Before you start: I don’t hate multiplayer gaming, okay?
In fact, on a Friday night, there’s little I enjoy more than kicking back with a beer, a Spartan and a plasma grenade or two.
I was a late adopter of multiplayer gaming (chiefly because I’m a horrible person to play with – I have the reflexes of a plasticine potato), but late to the Xbox Live Party or not, some of us have an itch that only a Team Deathmatch can scratch.
But while some games draw huge numbers of multiplayer fans, others – bloated, buggy or unceremoniously broken – fall out of fan favour with alarming speed.
They’re multiplayer modes stapled, crudely, inelegantly – unnecessarily – onto a hitherto single-player title.
Shooting things dead, while a hell of a lot of fun, is not the be-all-and-end-all of a gripping multiplayer experience"
Don’t get me wrong, some multiplayer modes can be fantastic. Cooperative combat, when done right, is immensely enjoyable, and holds down its perfect place in a gamer’s universe.
It’s all about collaboration - tactics, communication, support, teamwork. These games bring socialisation to an otherwise very singular experience.
But they’re not necessarily needed, right?
And shooting things dead, while a hell of a lot of fun, is not the be-all-and-end-all of a gripping multiplayer experience.
There are some titles where multiplayer or co-op modes sit in perfect harmony alongside their solo siblings. They’re disappointingly rare, but titles like Portal 2 illustrate how a carefully crafted cooperative extension can be a valuable experience that blossoms, organically, from the single-player story.
And, yeah, I enjoyed the multiplayer on Max Payne 3 and The Last of Us, too, even though the solo campaigns chiefly saw you moving around a third-person world experiencing solitary happenings. But sometimes you had a partner, and you shot a lot of stuff – so it works.
Done right, as with Mass Effect 3, it can be a surprising bonus"
Resident Evil, however? Far Cry 3? Ryse: Son of Rome? Dead Space?
Isolation is hardwired into the fabric of Dead Space’s DNA. It’s a masterclass in crafting perfect survival horror, where you wander through an abandoned ship, tense and terrified, dreading the next horrifying encounter.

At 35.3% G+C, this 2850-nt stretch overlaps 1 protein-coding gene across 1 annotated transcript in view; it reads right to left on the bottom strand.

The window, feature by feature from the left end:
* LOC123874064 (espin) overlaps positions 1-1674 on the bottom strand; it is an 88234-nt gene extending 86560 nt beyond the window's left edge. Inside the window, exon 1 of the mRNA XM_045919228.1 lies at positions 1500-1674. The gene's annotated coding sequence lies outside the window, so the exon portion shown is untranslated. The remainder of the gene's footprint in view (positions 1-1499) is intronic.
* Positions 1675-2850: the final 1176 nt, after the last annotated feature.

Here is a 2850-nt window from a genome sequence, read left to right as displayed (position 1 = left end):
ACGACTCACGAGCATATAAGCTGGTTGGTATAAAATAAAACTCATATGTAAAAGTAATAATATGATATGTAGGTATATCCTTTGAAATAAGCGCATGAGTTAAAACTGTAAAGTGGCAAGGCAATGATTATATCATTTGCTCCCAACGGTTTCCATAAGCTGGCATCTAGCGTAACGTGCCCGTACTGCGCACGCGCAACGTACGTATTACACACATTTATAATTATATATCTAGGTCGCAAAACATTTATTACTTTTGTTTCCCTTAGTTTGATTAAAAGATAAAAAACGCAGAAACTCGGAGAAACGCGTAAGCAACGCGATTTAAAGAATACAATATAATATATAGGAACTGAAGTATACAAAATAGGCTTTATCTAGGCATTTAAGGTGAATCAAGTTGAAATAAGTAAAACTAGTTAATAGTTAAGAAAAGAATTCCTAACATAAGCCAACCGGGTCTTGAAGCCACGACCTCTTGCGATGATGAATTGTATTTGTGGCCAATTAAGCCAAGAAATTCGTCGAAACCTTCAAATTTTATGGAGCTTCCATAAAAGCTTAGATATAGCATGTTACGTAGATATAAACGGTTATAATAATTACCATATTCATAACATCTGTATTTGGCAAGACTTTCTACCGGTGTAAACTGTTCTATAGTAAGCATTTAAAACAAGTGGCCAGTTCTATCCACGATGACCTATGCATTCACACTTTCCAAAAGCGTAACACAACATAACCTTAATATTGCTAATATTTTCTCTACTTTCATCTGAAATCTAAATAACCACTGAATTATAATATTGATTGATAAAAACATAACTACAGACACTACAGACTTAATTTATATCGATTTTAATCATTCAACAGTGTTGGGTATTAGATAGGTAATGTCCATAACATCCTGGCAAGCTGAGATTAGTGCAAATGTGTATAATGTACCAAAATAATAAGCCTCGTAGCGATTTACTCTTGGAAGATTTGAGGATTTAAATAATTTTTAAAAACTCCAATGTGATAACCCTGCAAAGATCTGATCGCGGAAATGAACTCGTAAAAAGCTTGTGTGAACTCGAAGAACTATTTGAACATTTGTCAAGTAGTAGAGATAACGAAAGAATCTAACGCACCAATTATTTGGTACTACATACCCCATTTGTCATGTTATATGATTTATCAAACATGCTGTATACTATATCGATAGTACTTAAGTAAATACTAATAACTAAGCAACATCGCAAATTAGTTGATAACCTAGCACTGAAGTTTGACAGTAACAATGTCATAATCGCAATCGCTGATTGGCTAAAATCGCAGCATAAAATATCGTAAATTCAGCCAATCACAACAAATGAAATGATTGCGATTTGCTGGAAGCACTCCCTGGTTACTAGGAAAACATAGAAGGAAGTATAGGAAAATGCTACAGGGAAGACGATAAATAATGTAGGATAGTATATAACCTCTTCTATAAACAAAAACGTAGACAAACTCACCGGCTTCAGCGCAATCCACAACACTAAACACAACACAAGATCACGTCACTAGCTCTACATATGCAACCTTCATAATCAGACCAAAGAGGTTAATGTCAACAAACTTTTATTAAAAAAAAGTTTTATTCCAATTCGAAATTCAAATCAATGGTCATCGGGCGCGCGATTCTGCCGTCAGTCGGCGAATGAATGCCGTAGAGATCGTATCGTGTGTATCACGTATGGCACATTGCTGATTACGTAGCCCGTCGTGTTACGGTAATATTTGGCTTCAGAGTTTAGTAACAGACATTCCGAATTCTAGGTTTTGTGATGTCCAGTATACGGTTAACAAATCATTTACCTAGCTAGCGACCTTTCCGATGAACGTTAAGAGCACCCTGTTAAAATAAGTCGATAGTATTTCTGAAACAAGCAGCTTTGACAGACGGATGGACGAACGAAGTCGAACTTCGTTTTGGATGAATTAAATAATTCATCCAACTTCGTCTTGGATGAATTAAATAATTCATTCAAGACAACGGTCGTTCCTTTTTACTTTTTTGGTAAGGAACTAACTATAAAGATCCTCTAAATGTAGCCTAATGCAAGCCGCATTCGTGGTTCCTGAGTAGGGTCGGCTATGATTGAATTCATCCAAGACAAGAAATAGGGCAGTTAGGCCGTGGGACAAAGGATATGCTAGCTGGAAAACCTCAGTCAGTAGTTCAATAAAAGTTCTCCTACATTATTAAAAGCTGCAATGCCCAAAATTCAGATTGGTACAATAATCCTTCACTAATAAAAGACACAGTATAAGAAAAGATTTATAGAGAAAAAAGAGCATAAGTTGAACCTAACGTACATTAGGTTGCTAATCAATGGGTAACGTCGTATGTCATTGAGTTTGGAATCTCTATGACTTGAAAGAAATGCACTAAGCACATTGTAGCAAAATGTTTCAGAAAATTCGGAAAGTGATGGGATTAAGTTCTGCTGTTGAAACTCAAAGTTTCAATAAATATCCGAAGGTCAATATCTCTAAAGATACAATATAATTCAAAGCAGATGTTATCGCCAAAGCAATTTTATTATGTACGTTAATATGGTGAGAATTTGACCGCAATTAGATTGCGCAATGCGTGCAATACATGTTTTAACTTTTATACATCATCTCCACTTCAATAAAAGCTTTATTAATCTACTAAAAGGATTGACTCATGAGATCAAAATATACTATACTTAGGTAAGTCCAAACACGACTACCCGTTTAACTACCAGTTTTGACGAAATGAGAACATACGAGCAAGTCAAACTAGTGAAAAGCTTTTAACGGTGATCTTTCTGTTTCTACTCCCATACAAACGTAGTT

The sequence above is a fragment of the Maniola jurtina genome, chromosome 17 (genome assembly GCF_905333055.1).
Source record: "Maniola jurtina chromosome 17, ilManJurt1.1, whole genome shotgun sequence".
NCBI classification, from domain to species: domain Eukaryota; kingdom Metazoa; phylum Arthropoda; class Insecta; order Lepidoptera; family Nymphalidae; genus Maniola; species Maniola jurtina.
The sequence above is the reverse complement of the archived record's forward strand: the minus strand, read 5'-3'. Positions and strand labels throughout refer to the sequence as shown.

It’s not about high-fiving your nearest bro and obliterating wave upon wave of Necromorphs.
The issue isn’t merely about offering multiplayer modes in single-player games – done right, as with Mass Effect 3, it can be a surprising bonus.
The issue is when the multiplayer feels disparate, clumsy and tacked-on, lacking depth and substance, recycling old environments and offering no new perspective to the game’s wider narrative.
If a game needs to stuff a multiplayer mode next to a single-player campaign to justify the cost, or the development time, or a short solo campaign, then the game needs more than derivative multiplayer to put those issues right.
Massive titles like Bioshock Infinite can hit the top of the charts without an online option"
We don’t all need a shoot-‘em-up multiplayer to justify a purchase. And if massive titles like Bioshock Infinite can hit the top of the charts without an online option, this should be evidence enough that gamers don’t always want them.
(Maybe a lesson was learned after Bioshock 2’s foray into multiplayer?)
Yet even Tomb Raider’s excellent 2013 reboot shipped with a clumsy, paint-by-numbers multiplayer campaign.
I don’t need multiplayer foisted on me, thanks. Keep my single-player games single, and if I feel like being sociable, I’ll jump on Halo. Deal?
Vikki Blake is a contributor to BT.com Games. Her kill/death ratio is spectacularly awful.
This article is the opinion of Vikki Blake and not necessarily that of BT.